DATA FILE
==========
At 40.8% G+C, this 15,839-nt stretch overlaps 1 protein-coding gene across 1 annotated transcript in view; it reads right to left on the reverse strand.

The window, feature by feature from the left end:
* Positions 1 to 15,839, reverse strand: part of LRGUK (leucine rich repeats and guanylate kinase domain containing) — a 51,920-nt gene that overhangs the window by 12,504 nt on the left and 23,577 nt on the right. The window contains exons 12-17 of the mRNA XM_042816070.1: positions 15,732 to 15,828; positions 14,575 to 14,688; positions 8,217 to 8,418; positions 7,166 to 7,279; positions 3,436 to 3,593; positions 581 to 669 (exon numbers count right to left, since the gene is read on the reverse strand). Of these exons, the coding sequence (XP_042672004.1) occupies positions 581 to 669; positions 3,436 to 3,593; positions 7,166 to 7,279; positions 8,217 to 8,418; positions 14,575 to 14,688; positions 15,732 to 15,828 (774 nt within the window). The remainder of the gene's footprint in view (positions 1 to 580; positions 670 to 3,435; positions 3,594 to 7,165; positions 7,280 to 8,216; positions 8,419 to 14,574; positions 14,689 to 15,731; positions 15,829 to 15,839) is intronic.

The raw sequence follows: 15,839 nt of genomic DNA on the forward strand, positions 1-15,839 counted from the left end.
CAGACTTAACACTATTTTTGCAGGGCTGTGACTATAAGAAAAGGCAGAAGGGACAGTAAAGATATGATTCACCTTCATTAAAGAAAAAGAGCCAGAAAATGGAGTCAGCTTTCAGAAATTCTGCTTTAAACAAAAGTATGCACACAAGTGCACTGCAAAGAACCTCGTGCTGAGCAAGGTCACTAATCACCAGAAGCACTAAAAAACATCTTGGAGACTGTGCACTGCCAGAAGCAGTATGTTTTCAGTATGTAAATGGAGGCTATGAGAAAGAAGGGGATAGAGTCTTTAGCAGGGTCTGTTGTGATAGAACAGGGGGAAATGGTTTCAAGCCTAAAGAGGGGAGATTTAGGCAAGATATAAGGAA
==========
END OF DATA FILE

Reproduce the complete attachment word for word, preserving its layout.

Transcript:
At 40.8% G+C, this 15,839-nt stretch overlaps 1 protein-coding gene across 1 annotated transcript in view; it reads right to left on the reverse strand.

The window, feature by feature from the left end:
* Positions 1 to 15,839, reverse strand: part of LRGUK (leucine rich repeats and guanylate kinase domain containing) — a 51,920-nt gene that overhangs the window by 12,504 nt on the left and 23,577 nt on the right. The window contains exons 12-17 of the mRNA XM_042816070.1: positions 15,732 to 15,828; positions 14,575 to 14,688; positions 8,217 to 8,418; positions 7,166 to 7,279; positions 3,436 to 3,593; positions 581 to 669 (exon numbers count right to left, since the gene is read on the reverse strand). Of these exons, the coding sequence (XP_042672004.1) occupies positions 581 to 669; positions 3,436 to 3,593; positions 7,166 to 7,279; positions 8,217 to 8,418; positions 14,575 to 14,688; positions 15,732 to 15,828 (774 nt within the window). The remainder of the gene's footprint in view (positions 1 to 580; positions 670 to 3,435; positions 3,594 to 7,165; positions 7,280 to 8,216; positions 8,419 to 14,574; positions 14,689 to 15,731; positions 15,829 to 15,839) is intronic.

The raw sequence follows: 15,839 nt of genomic DNA on the forward strand, positions 1-15,839 counted from the left end.
CAGACTTAACACTATTTTTGCAGGGCTGTGACTATAAGAAAAGGCAGAAGGGACAGTAAAGATATGATTCACCTTCATTAAAGAAAAAGAGCCAGAAAATGGAGTCAGCTTTCAGAAATTCTGCTTTAAACAAAAGTATGCACACAAGTGCACTGCAAAGAACCTCGTGCTGAGCAAGGTCACTAATCACCAGAAGCACTAAAAAACATCTTGGAGACTGTGCACTGCCAGAAGCAGTATGTTTTCAGTATGTAAATGGAGGCTATGAGAAAGAAGGGGATAGAGTCTTTAGCAGGGTCTGTTGTGATAGAACAGGGGGAAATGGTTTCAAGCCTAAAGAGGGGAGATTTAGGCAAGATATAAGGAA